Student In Warsaw Lauds Abortion Ban Protest As End Of Poland’s ‘Era Of Quiet Women’

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By Maya Cygańska – We were quiet. We were patient. We weren’t demanding or in the way, we were minding our own business, obviously less important than men’s. Every now and then we would catch a glimpse of bold headlines screaming about yet another woman who lost her physical or mental health, sometimes even life, because of the present-day legislation and morality of so-called doctors. About raped girls aged ten or twelve forced to give birth, because we need more citizens to pay taxes. About women who wanted a child more than anything but with no choice as to whether to give birth or not were left with the agonizing experience of carrying an irreversibly damaged fetus that would live for several excruciatingly painful hours. These are horrors that happened only last year and received heavy news coverage, but how many failed to be heard?

I am 20 years old and have lived in Poland for 14 years. I never lived in a society where abortion on demand was legal. But my mother and grandmother did, and they instilled in me a feeling of  injustice. I will not accept anyone to ordain my uterus’s fate. Or my child’s, if ever I decide to have one. Or my own.

The 23rd of September marked the end of an era – the era of quiet women. What happened then awakened our wrath. A medieval, misogynic bill introducing a complete ban on abortion was accepted by the government for further adjustments, whereas a different bill, suggesting legal possibility of abortion on demand, was disposed of. We, Polish women, felt disposed of. And that was enough.

The 23rd of September marked the end of an era – the era of quiet women… We, Polish women, felt disposed of. And that was enough.

At first, the news rippled through social media, triggering minor protests on the 25th in most large Polish cities. During one of those gatherings someone screamed, “Let them feel our anger! Let us paralyze our country for a day, like our sisters from Iceland did in 1975!” The idea spread with an unprecedented pace and soon the Internet was bursting with tweets and posts about the planned protest. Wearing black was a symbol of grief – we were mourning our reproductive rights and freedom of choice.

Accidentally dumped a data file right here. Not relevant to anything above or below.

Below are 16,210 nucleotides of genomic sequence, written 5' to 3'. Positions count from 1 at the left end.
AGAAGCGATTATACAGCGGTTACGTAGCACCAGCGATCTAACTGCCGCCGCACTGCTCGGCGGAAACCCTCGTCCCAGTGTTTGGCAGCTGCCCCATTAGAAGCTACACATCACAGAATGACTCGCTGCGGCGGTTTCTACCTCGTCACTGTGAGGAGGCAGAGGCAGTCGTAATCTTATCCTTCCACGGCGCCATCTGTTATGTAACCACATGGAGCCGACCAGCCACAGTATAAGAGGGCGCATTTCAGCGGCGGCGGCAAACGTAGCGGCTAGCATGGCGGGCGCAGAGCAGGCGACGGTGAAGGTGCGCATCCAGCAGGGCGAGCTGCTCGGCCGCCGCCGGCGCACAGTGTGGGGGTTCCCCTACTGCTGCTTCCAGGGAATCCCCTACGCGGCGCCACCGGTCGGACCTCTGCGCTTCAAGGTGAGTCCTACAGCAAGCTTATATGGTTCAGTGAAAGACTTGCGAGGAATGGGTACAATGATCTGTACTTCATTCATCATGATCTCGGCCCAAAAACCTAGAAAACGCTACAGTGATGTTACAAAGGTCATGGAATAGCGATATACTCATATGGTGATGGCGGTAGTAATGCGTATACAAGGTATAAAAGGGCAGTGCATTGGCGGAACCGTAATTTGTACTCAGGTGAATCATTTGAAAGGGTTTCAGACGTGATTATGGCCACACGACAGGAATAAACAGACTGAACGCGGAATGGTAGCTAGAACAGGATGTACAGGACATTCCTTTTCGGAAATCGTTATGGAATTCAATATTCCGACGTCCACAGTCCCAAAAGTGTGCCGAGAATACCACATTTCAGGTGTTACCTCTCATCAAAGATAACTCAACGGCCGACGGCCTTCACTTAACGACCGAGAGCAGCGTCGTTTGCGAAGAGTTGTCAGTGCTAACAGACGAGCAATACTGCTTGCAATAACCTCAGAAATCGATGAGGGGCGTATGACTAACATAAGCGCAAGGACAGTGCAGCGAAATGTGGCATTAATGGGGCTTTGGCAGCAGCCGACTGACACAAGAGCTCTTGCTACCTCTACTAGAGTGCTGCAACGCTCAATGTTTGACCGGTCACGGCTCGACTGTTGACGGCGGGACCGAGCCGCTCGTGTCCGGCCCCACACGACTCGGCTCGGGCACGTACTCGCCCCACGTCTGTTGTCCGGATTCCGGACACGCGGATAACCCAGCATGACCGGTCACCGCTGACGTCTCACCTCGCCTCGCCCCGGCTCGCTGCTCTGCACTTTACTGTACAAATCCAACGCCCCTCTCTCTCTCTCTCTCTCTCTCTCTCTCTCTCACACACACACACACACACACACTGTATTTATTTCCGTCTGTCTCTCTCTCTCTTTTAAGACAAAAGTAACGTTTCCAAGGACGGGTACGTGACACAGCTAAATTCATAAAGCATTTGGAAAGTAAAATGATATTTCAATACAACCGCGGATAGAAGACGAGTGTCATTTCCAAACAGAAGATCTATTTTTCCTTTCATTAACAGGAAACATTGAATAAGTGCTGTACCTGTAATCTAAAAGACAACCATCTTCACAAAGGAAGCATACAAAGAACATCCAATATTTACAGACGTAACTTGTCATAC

Someone created a Facebook event and the number of participants skyrocketed. It reached nearly 100,000 on the big day. Countless companies declared their solidarity with the protesters, and even public institutions such as city councils went partially on strike. Businesses shut down for the day and cafes were run by male staff. In Warsaw, where I live, the strike took place mainly in the central part of the city, but in smaller towns it overpowered most of the streets.

I think that the outcome of the protest is more than just signalizing a turn in attitudes towards women’s rights in Poland – it is also the birth of a community of caring, independent, strong women.

Facebook groups created for improving communication about the protest are now teeming with comments on the current situation of the anti-abortion bill, personal thoughts shared by women who finally feel understood, and words of support. It is truly extraordinary that such a phenomenon took place in a traditionally conservative society, for it wasn’t until this September that women united against oppressive legislation.

I think that the outcome of the protest is more than just signalizing a turn in attitudes towards women’s rights in Poland – it is also the birth of a community of caring, independent, strong women.

Suddenly, we stood together as one, not afraid of being called “aggressive feminists”, receiving hate mail and disgusting comments from politicians. Yes, the very same politicians whom we chose to represent our needs and take care of our rights.

One of the phrases chanted during the protests was, “We shall not forget”. The next elections will prove we have a good memory. For now, we are organizing each other in groups, and I rest reassured that further tampering with women’s rights in Poland will not be tolerated.

We will fight back, for our wrath has been awakened.

Photo credit: lead image of #blackprotest in Poland courtesy of BLWSKi


About The Author

maya_polandMaya Cygańska is a veterinary student based in Warsaw, Poland. She is the Regional Representative for Europe in the field of Animal Welfare and actively involved in the animal rights movement.

Maya is a vegan, violinist and dog lover, although she tries not to be speciesist. She also enjoys hiking and swimming in lakes.

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